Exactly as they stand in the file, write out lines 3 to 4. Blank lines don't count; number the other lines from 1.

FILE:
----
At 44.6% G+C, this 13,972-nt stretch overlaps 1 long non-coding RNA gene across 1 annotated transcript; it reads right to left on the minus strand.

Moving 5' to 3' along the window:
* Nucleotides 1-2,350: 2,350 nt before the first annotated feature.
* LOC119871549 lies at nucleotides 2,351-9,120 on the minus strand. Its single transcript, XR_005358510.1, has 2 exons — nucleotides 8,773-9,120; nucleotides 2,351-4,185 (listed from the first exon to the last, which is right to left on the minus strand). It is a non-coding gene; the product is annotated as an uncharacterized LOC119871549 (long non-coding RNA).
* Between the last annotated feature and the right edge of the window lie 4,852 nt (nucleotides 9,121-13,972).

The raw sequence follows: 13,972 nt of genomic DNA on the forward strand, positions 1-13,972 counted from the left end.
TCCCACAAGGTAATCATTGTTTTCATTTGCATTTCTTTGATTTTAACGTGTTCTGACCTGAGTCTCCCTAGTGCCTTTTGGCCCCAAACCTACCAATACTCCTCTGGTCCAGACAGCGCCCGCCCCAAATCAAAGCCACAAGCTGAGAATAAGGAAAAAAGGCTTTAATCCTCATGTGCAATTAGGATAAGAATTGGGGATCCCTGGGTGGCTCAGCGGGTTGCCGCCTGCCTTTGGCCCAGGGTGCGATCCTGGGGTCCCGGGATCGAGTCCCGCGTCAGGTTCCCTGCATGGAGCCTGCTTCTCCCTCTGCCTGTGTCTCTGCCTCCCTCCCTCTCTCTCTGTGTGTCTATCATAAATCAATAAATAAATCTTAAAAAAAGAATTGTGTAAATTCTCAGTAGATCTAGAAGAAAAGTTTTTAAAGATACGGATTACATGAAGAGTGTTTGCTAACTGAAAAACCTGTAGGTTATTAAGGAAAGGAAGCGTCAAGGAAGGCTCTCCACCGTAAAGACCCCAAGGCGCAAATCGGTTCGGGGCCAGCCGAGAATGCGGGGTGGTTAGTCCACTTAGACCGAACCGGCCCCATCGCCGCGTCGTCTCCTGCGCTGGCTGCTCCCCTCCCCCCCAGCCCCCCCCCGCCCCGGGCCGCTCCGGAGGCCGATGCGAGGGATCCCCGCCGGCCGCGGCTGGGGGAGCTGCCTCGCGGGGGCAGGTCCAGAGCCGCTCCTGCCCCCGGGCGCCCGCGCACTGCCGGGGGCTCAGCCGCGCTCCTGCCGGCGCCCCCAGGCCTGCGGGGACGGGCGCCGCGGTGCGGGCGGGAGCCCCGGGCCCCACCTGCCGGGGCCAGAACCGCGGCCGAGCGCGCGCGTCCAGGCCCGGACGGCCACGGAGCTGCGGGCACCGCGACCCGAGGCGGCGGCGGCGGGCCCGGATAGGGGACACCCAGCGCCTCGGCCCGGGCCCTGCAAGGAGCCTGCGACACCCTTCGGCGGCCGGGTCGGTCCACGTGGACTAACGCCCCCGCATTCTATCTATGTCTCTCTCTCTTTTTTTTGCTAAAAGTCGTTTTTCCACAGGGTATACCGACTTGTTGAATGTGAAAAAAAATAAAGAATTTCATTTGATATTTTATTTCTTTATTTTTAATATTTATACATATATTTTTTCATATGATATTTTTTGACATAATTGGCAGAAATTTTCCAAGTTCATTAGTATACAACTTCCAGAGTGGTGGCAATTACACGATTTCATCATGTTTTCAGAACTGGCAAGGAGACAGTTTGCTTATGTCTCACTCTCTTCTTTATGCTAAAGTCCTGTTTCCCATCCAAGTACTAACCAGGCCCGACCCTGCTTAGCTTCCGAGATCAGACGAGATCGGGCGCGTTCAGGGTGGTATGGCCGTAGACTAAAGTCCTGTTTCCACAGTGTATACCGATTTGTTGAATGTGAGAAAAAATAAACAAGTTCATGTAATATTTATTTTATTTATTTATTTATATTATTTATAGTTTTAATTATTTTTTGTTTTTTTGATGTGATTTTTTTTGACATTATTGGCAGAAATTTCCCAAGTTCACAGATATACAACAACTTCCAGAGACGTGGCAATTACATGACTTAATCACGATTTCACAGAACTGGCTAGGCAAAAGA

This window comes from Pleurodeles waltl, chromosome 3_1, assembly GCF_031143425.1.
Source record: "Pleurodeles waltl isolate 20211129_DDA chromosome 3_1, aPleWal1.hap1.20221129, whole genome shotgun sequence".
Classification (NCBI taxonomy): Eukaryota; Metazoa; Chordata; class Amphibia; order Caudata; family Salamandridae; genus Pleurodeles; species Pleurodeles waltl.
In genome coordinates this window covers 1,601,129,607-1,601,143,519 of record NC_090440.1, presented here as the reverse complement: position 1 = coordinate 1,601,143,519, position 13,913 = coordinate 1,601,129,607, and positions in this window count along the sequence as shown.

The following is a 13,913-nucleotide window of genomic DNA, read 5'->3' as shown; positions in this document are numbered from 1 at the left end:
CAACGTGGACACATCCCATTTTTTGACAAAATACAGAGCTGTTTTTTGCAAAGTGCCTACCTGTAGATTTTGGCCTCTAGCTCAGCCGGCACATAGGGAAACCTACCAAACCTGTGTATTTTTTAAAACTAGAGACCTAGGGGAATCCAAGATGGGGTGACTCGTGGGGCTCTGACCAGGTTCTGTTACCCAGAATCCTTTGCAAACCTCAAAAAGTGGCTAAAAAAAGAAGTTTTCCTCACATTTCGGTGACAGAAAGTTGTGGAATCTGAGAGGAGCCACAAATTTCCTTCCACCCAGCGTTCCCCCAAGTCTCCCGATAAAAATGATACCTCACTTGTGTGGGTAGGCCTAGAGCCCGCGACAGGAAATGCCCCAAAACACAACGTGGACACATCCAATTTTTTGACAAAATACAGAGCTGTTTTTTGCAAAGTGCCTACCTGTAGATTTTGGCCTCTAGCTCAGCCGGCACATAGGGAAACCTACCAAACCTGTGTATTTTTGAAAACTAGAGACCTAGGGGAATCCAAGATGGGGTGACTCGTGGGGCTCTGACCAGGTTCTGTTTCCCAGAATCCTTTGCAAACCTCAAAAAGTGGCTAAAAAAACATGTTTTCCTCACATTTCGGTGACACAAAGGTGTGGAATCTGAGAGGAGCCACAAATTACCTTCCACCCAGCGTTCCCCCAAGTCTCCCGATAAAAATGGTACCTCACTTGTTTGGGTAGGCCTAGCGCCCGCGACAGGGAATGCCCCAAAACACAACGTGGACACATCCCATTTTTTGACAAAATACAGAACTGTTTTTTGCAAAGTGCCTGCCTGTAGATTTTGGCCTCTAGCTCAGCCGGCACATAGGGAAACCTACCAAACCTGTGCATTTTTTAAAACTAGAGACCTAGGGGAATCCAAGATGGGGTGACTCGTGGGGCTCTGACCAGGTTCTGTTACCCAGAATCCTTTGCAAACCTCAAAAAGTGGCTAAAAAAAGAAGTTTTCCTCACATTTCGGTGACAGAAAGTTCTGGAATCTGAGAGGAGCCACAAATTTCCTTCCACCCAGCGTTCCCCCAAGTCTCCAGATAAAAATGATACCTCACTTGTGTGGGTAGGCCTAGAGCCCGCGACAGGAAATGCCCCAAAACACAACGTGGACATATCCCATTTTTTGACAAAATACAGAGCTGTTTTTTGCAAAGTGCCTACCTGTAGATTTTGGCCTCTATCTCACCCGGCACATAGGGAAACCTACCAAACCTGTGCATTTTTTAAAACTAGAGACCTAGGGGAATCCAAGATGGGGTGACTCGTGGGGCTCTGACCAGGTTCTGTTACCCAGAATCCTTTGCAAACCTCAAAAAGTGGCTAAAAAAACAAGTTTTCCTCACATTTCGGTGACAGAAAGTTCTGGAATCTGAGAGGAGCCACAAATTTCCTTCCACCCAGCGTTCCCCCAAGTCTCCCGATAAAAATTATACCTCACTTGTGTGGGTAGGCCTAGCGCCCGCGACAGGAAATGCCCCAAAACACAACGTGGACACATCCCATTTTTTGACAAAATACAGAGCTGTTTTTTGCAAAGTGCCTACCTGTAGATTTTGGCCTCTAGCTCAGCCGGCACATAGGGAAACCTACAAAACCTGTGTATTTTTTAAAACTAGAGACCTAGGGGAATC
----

* Nucleotides 1-2,350: 2,350 nt before the first annotated feature.
* LOC119871549 lies at nucleotides 2,351-9,120 on the minus strand. Its single transcript, XR_005358510.1, has 2 exons — nucleotides 8,773-9,120; nucleotides 2,351-4,185 (listed from the first exon to the last, which is right to left on the minus strand). It is a non-coding gene; the product is annotated as an uncharacterized LOC119871549 (long non-coding RNA).